With the release of Xcode 4.4 I’ve taken a look back at our existing code standards and tried to come up with something that is cleaner and more elegant. Here are a few of the ideas I’ve been using to modernize the codebase.

Remove private method declarations and use class extensions to add ivars.

First to get chopped by the deletion button are private method declarations. After Xcode 4.2 came out we took to using the class extension feature to add private method declarations at the top of implementation files. This was a nice way of keeping private methods out of the header files. Now that the compiler will check for pre-existing method signatures within the same object there’s no need to define their interfaces.

Occasionally it’s necessary for subclass to know about private methods defined by its superclass, so we use a shared category to let them know what they respond to. Like Apple, we also quit using @private in header files.

Ivars now should go in class extensions, and be prefixed by an underscore. Apple advises that you don’t use method names with underscores but encourage underscored variable names. This also can free up method parameters from having ugly names such as anArtwork or aString.

Use object literals when possible.

Object literals are ways of adding syntacitcal sugar to the Objective-C language, they let you access keys and values easily on NSDictionarys and objects in NSArrays. There’s no reason to not be using them if you’re supporting iOS 4 and above. It’s simple a matter of _artworks[2] vs [_artworks objectAtIndex:2].

Dot syntax is OK for non-properties.

OK so, I admit it. I whined when properties came out. It was back in 2007 and the Objective-C was ranked 40th in the world, it’s now ranked 3nd most popular programming language. Within timeframe, my opinion on the subject of properties changed also.

Originally when properties came out they exclusively were given the right to use dot notation on objects. This makes sense as they were created to provide public access to ivars which normally you can only access internally using the dot notation. With Xcode 4.3, that also changed. Now, if a method doesn’t have any arguments it can be called using dot notation. I’m in favour of using this. For me a good rule of thumb has been if a method returns something, dot notation is OK. For example, _artworksArray.count is fine whilst _parsingOperation.stop isn’t.

Keep external code out of your project.

External, or vendored code should be kept out of the main body of your code. You can use CocoaPods to keep all that code in check and up-to-date. CocoaPods is a project that aims to be what bundler does for ruby projects, or npm for node. It will deal with your dependancies whilst you can concentrate on your own code. It will create a seperate Xcode project that handles all you dependancies leaving your project only as your own code.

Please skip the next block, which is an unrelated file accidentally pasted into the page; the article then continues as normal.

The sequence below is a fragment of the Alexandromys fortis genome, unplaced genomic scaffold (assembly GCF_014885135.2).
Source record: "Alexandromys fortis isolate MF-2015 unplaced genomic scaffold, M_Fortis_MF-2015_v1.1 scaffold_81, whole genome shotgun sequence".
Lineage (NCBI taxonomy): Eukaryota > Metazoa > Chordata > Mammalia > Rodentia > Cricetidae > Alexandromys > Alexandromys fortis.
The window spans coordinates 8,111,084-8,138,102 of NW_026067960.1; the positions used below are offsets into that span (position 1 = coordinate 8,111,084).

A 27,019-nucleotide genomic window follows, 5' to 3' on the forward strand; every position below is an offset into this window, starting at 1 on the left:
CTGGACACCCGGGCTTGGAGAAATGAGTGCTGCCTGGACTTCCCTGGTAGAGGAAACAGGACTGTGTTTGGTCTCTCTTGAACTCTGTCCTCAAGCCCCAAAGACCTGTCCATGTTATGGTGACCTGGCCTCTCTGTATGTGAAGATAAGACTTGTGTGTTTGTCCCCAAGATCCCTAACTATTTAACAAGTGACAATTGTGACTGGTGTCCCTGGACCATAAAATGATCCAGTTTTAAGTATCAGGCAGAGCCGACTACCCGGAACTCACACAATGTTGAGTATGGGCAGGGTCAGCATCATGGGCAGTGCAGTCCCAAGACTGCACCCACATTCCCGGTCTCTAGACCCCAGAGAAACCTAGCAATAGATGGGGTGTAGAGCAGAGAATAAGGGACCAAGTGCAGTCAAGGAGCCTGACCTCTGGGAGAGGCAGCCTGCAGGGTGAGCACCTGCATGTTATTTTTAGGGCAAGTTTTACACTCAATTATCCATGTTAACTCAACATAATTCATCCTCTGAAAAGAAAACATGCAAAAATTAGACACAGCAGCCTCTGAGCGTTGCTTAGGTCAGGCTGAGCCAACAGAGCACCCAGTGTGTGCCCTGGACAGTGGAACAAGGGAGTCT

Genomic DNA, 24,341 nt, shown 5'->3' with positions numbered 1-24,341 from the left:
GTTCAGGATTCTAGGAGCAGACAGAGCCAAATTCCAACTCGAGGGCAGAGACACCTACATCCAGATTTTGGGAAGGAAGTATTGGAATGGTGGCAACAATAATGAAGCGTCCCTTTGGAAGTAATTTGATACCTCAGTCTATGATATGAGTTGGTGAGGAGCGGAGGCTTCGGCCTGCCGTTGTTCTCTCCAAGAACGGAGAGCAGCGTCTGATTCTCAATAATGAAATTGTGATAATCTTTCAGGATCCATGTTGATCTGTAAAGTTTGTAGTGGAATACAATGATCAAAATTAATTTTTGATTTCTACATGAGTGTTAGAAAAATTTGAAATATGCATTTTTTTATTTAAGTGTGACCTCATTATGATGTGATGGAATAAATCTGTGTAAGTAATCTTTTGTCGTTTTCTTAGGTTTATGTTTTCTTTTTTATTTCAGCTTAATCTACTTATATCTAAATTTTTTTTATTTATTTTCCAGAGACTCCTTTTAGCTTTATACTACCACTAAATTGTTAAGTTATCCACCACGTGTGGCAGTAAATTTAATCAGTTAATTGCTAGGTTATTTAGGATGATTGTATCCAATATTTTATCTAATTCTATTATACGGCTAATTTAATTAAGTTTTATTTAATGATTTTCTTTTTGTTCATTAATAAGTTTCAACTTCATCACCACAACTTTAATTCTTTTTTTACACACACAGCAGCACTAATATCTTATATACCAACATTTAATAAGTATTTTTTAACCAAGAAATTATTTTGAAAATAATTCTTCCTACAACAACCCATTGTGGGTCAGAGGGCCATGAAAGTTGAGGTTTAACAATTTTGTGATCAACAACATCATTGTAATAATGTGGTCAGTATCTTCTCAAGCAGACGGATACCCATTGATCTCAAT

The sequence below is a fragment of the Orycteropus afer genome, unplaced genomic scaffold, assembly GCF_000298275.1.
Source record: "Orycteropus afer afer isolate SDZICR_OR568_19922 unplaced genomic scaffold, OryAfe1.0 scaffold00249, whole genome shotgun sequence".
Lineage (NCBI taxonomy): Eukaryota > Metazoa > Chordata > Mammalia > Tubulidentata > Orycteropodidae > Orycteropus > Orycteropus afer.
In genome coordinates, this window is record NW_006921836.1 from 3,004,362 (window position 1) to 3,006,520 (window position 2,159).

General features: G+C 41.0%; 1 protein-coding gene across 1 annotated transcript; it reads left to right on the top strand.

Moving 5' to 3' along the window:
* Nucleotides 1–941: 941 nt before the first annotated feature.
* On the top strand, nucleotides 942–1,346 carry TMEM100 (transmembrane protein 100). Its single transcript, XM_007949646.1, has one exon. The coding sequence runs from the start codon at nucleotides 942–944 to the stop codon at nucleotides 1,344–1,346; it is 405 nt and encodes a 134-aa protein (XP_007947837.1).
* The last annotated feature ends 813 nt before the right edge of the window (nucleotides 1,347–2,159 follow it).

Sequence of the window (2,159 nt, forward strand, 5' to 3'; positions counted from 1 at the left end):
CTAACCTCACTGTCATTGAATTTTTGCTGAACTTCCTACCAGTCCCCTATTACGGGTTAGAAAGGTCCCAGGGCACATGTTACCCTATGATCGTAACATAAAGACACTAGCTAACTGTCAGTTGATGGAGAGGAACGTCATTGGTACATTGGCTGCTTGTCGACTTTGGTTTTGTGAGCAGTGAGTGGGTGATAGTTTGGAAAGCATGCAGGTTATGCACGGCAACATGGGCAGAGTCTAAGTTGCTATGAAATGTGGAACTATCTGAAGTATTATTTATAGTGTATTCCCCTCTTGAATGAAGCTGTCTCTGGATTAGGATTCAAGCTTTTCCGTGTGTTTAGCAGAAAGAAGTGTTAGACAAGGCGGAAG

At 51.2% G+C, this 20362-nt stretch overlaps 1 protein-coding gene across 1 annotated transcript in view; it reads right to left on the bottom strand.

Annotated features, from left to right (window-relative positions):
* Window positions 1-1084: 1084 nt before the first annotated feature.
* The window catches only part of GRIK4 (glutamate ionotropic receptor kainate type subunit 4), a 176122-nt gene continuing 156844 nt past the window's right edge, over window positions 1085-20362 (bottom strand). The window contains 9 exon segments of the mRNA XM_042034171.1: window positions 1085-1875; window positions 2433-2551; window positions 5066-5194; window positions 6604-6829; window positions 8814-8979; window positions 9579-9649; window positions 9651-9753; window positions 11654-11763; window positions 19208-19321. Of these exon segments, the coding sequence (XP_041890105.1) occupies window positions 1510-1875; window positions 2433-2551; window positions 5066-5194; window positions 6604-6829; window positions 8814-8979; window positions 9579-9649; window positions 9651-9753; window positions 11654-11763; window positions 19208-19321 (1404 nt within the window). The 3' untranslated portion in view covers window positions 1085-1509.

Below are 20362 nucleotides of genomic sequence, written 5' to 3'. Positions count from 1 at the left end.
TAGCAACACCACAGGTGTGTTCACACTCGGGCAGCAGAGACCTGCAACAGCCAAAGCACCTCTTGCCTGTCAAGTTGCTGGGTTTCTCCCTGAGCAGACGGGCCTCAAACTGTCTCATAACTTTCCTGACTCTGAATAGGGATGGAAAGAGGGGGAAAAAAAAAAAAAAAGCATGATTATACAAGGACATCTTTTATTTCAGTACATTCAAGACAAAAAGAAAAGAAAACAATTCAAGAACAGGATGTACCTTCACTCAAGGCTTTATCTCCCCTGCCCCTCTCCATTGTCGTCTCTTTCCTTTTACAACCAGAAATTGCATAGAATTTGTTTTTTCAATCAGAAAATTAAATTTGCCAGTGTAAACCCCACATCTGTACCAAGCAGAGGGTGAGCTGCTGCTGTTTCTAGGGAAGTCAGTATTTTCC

Use umbrella imports.

To try and keep the amount of noise we have at the top of our implementation files we have started to reduce the number of #import "ARModel.h" lines we use. By creating a Models.h file and having that include all the models it means we can still have a look through the #imports at the top to get an idea of the connections between the objects as that will only show the important imports. These can optionally be moved into your precompiled header files.

Keep your code clean.

Whitespace can and does slowly accumulate at the line-endings of your code. You should make sure that the new preference for automatically trimming whitespace is turned on in the text editing section of Xcode’s preferences.

IBOutlets should probably go in your class extensions.

With modern versions of Xcode, it doesn’t matter that your IBOutlets are defined in places other than in headers. As Objective-C developers, we’ve come a long way from having to repeatedly drag a .h from Xcode to Interface Builder, so maybe it’s time to rethink the idea that our interface outlets should be publicly accessible. My opinion is that a controller’s views are for the most part a private affair and that if you want to expose their functionality you do it through custom methods in the controller. There are some downsides to this, in that initially you have to change to the implementation file when using hybrid view when connecting them.

These decisions have come from internal discussions and from watching many WWDC sessions on the topic. We highly recommend watching the following WWDC sessions.

WWDC 2011: 105 Polishing Your App, 112 Writing Easy To Change Code and 322 - Objective-C Advancements in Depth.

WWDC 2012: 405 Modern Objective-C and 413 Migrating to Modern Objective-C

Categories: Objective C, Standards, iOS